The first three semesters (90 ECTS) consist of courses and team projects which are structured in three blocks, with sustainability being the guiding thread: A. Technology; B. Economics & Management; C. Transferable Skills & Group Projects. In addition, a group of three courses called D. Integration Weeks aims at improving students’ effectiveness in three directions: personal, group and organizational effectiveness. The fourth semester consists in a Master Project based on an Internship in Industry (30 ECTS).

The teaching approaches are diverse. Building on theory and real-life applications, the SMT master program is committed to enhance personal and social skills by encouraging interdisciplinary team work on practical projects. The formal course work and team projects will be completed and enriched by lectures and workshops with experts from industry.


Here is a list of examples of projects in which students could be involved during the Master program:

A- Towards a shared economy model. One clear implication of the emerging digital world is that opportunities for people to collaborate on the development of many daily services expand. This could lead to less individualistic behaviours and will foster more sustainable business models to emerge. Students could work on shared economy projects, and explore how far this model could be pushed in many markets and industries.

B- Digitalization and sustainable logistics. How companies could run their logistics operations in a more sustainable manner? Projects could focus for example on rethinking and optimizing traditional last-mile delivery concepts in urban areas to minimize the generated environmental footprint. This would be done by efficiently operating different types of greener vehicles, like cargo-bikes, sidewalk autonomous delivery robots or electric vans.

C- Towards new Human Resources management systems. How can students contribute to developing digital systems to better manage human resources in organizations? As digital work expands and people work more remotely, new platform systems could help keep social link, make sure that people keep learning, that motivation remains high or that opportunities for career development are well fleshed out.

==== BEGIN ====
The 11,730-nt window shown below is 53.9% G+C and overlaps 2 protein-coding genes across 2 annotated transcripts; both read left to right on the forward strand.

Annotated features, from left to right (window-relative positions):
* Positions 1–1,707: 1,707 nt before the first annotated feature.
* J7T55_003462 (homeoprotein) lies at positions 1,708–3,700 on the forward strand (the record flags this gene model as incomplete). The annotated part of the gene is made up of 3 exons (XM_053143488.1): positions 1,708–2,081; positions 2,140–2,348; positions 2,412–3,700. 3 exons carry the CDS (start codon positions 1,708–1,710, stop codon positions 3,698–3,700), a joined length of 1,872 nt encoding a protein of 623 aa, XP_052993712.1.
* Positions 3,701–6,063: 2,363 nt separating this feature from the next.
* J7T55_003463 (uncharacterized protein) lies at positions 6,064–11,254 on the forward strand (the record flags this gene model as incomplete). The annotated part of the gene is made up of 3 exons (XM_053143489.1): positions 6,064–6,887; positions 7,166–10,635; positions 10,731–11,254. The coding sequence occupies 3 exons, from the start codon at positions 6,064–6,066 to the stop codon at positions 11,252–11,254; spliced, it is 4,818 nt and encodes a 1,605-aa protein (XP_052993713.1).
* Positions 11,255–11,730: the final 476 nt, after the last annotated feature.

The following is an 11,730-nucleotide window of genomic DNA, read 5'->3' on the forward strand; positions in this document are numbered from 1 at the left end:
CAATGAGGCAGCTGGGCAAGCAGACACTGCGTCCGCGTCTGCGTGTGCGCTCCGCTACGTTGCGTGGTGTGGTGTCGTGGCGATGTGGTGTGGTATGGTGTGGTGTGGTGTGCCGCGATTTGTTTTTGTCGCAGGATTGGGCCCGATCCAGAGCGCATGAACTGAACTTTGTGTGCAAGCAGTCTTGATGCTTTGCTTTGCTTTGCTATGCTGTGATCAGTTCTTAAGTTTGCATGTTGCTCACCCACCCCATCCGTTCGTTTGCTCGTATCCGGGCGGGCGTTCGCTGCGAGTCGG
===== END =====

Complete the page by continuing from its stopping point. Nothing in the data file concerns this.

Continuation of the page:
D- Robotics and the future of manufacturing. Robotics and manufacturing have a profound impact on our daily lives towards a more sustainable society. Students will evaluate the technology, the choice of components and the associated business models while envisioning solutions and assessing their sustainability, disruption and market acceptability. Imagine for example a collaborative robot that assists operators to succeed in a watch’ assembly task, a robotic device to enable post-stroke rehabilitation at home, or a drone-based framework as a corporate postal solution.

E- Pushing further the frontiers of creativity using artificial intelligence. Current systems exist to assist the creation of music or movies. In a similar spirit, students could work in teams to develop algorithms to help design new strategies and provide new business models in certain industries. This will include, of course, more sustainable models, which could then diffuse across industries more fluidly.

F- New tools in personalized health. New technologies have a great potential in addressing the advancement of personalized health and medicine. Using a multidisciplinary approach, students will be coached in studying specific issues related to these technologies, evaluating their basis and proposing solutions. For instance, students could propose a platform to improve drug prescriptions by using the genome sequencing data; they could study the ethical and social issues related to the data protection of genome sequencing; or they could analyze the economic and regulatory implications of personalized health solutions on the healthcare system and insurance standards.

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